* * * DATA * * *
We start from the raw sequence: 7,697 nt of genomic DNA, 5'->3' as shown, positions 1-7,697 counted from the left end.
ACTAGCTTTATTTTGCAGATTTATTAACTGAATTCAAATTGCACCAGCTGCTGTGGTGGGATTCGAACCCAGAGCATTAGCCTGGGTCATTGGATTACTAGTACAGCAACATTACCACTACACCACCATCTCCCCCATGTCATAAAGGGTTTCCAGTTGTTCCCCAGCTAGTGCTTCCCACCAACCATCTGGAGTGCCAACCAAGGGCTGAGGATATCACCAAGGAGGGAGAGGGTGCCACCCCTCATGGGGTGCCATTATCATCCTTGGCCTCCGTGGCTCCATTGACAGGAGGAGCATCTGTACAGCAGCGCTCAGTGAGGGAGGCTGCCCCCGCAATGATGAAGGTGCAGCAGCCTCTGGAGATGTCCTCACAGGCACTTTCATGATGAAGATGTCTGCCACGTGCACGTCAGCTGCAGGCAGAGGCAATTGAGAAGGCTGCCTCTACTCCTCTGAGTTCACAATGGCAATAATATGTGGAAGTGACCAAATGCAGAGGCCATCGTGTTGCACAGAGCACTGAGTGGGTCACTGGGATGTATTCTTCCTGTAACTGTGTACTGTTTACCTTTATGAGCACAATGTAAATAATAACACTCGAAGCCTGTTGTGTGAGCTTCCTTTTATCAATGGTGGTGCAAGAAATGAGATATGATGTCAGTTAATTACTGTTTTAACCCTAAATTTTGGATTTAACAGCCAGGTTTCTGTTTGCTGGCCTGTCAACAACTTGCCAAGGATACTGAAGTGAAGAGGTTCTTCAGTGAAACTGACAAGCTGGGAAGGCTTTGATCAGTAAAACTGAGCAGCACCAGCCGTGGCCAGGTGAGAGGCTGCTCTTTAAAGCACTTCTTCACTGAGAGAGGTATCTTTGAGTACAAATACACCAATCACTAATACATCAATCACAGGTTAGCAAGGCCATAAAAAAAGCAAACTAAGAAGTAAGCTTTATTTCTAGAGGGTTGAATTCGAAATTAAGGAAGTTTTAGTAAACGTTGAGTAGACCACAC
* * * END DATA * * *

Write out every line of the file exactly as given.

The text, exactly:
We start from the raw sequence: 7,697 nt of genomic DNA, 5'->3' as shown, positions 1-7,697 counted from the left end.
ACTAGCTTTATTTTGCAGATTTATTAACTGAATTCAAATTGCACCAGCTGCTGTGGTGGGATTCGAACCCAGAGCATTAGCCTGGGTCATTGGATTACTAGTACAGCAACATTACCACTACACCACCATCTCCCCCATGTCATAAAGGGTTTCCAGTTGTTCCCCAGCTAGTGCTTCCCACCAACCATCTGGAGTGCCAACCAAGGGCTGAGGATATCACCAAGGAGGGAGAGGGTGCCACCCCTCATGGGGTGCCATTATCATCCTTGGCCTCCGTGGCTCCATTGACAGGAGGAGCATCTGTACAGCAGCGCTCAGTGAGGGAGGCTGCCCCCGCAATGATGAAGGTGCAGCAGCCTCTGGAGATGTCCTCACAGGCACTTTCATGATGAAGATGTCTGCCACGTGCACGTCAGCTGCAGGCAGAGGCAATTGAGAAGGCTGCCTCTACTCCTCTGAGTTCACAATGGCAATAATATGTGGAAGTGACCAAATGCAGAGGCCATCGTGTTGCACAGAGCACTGAGTGGGTCACTGGGATGTATTCTTCCTGTAACTGTGTACTGTTTACCTTTATGAGCACAATGTAAATAATAACACTCGAAGCCTGTTGTGTGAGCTTCCTTTTATCAATGGTGGTGCAAGAAATGAGATATGATGTCAGTTAATTACTGTTTTAACCCTAAATTTTGGATTTAACAGCCAGGTTTCTGTTTGCTGGCCTGTCAACAACTTGCCAAGGATACTGAAGTGAAGAGGTTCTTCAGTGAAACTGACAAGCTGGGAAGGCTTTGATCAGTAAAACTGAGCAGCACCAGCCGTGGCCAGGTGAGAGGCTGCTCTTTAAAGCACTTCTTCACTGAGAGAGGTATCTTTGAGTACAAATACACCAATCACTAATACATCAATCACAGGTTAGCAAGGCCATAAAAAAAGCAAACTAAGAAGTAAGCTTTATTTCTAGAGGGTTGAATTCGAAATTAAGGAAGTTTTAGTAAACGTTGAGTAGACCACAC